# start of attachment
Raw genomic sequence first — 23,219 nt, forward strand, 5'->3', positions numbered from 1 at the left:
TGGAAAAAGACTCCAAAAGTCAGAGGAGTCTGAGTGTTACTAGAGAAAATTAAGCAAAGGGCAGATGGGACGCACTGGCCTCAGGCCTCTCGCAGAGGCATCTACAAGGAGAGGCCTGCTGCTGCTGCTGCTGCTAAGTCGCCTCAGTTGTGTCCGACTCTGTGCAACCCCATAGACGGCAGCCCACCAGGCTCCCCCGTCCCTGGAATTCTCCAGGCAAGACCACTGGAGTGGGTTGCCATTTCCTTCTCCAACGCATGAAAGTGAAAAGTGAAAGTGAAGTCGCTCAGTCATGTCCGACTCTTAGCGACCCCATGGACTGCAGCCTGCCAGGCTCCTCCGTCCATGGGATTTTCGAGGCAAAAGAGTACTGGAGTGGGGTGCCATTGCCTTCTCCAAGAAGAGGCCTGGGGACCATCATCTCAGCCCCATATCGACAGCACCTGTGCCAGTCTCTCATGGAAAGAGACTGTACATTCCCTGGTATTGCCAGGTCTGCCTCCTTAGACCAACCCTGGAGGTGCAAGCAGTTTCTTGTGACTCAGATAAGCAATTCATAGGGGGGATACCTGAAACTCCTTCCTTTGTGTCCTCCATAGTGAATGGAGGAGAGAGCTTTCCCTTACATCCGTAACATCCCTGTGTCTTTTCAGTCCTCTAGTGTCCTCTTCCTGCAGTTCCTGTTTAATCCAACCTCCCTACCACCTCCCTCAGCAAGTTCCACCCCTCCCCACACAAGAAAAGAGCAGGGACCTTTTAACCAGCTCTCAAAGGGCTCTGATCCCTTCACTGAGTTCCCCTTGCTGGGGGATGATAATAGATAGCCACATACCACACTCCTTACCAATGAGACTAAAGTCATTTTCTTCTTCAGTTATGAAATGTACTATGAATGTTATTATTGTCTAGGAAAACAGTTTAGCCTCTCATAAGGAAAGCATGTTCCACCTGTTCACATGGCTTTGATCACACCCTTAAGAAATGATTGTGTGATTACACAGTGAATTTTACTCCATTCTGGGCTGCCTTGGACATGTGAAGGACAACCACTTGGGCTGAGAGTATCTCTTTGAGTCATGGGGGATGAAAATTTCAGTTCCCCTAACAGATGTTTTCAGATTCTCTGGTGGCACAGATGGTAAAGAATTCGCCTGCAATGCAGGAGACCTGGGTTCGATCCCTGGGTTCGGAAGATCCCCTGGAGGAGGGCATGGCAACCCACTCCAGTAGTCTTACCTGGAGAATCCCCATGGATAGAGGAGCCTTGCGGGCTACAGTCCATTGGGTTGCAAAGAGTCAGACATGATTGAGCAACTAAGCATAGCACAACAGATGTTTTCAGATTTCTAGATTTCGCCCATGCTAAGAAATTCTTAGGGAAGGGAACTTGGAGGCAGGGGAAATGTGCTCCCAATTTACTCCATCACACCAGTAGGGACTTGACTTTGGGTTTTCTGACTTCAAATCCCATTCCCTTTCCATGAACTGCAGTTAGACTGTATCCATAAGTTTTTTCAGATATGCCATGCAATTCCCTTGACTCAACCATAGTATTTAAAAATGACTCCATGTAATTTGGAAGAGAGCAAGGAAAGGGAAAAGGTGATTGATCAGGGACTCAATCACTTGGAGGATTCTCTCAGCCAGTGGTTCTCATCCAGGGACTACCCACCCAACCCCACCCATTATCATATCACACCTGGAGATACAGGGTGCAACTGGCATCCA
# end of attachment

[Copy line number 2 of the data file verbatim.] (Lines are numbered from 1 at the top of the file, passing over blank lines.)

TGGAAAAAGACTCCAAAAGTCAGAGGAGTCTGAGTGTTACTAGAGAAAATTAAGCAAAGGGCAGATGGGACGCACTGGCCTCAGGCCTCTCGCAGAGGCATCTACAAGGAGAGGCCTGCTGCTGCTGCTGCTGCTAAGTCGCCTCAGTTGTGTCCGACTCTGTGCAACCCCATAGACGGCAGCCCACCAGGCTCCCCCGTCCCTGGAATTCTCCAGGCAAGACCACTGGAGTGGGTTGCCATTTCCTTCTCCAACGCATGAAAGTGAAAAGTGAAAGTGAAGTCGCTCAGTCATGTCCGACTCTTAGCGACCCCATGGACTGCAGCCTGCCAGGCTCCTCCGTCCATGGGATTTTCGAGGCAAAAGAGTACTGGAGTGGGGTGCCATTGCCTTCTCCAAGAAGAGGCCTGGGGACCATCATCTCAGCCCCATATCGACAGCACCTGTGCCAGTCTCTCATGGAAAGAGACTGTACATTCCCTGGTATTGCCAGGTCTGCCTCCTTAGACCAACCCTGGAGGTGCAAGCAGTTTCTTGTGACTCAGATAAGCAATTCATAGGGGGGATACCTGAAACTCCTTCCTTTGTGTCCTCCATAGTGAATGGAGGAGAGAGCTTTCCCTTACATCCGTAACATCCCTGTGTCTTTTCAGTCCTCTAGTGTCCTCTTCCTGCAGTTCCTGTTTAATCCAACCTCCCTACCACCTCCCTCAGCAAGTTCCACCCCTCCCCACACAAGAAAAGAGCAGGGACCTTTTAACCAGCTCTCAAAGGGCTCTGATCCCTTCACTGAGTTCCCCTTGCTGGGGGATGATAATAGATAGCCACATACCACACTCCTTACCAATGAGACTAAAGTCATTTTCTTCTTCAGTTATGAAATGTACTATGAATGTTATTATTGTCTAGGAAAACAGTTTAGCCTCTCATAAGGAAAGCATGTTCCACCTGTTCACATGGCTTTGATCACACCCTTAAGAAATGATTGTGTGATTACACAGTGAATTTTACTCCATTCTGGGCTGCCTTGGACATGTGAAGGACAACCACTTGGGCTGAGAGTATCTCTTTGAGTCATGGGGGATGAAAATTTCAGTTCCCCTAACAGATGTTTTCAGATTCTCTGGTGGCACAGATGGTAAAGAATTCGCCTGCAATGCAGGAGACCTGGGTTCGATCCCTGGGTTCGGAAGATCCCCTGGAGGAGGGCATGGCAACCCACTCCAGTAGTCTTACCTGGAGAATCCCCATGGATAGAGGAGCCTTGCGGGCTACAGTCCATTGGGTTGCAAAGAGTCAGACATGATTGAGCAACTAAGCATAGCACAACAGATGTTTTCAGATTTCTAGATTTCGCCCATGCTAAGAAATTCTTAGGGAAGGGAACTTGGAGGCAGGGGAAATGTGCTCCCAATTTACTCCATCACACCAGTAGGGACTTGACTTTGGGTTTTCTGACTTCAAATCCCATTCCCTTTCCATGAACTGCAGTTAGACTGTATCCATAAGTTTTTTCAGATATGCCATGCAATTCCCTTGACTCAACCATAGTATTTAAAAATGACTCCATGTAATTTGGAAGAGAGCAAGGAAAGGGAAAAGGTGATTGATCAGGGACTCAATCACTTGGAGGATTCTCTCAGCCAGTGGTTCTCATCCAGGGACTACCCACCCAACCCCACCCATTATCATATCACACCTGGAGATACAGGGTGCAACTGGCATCCA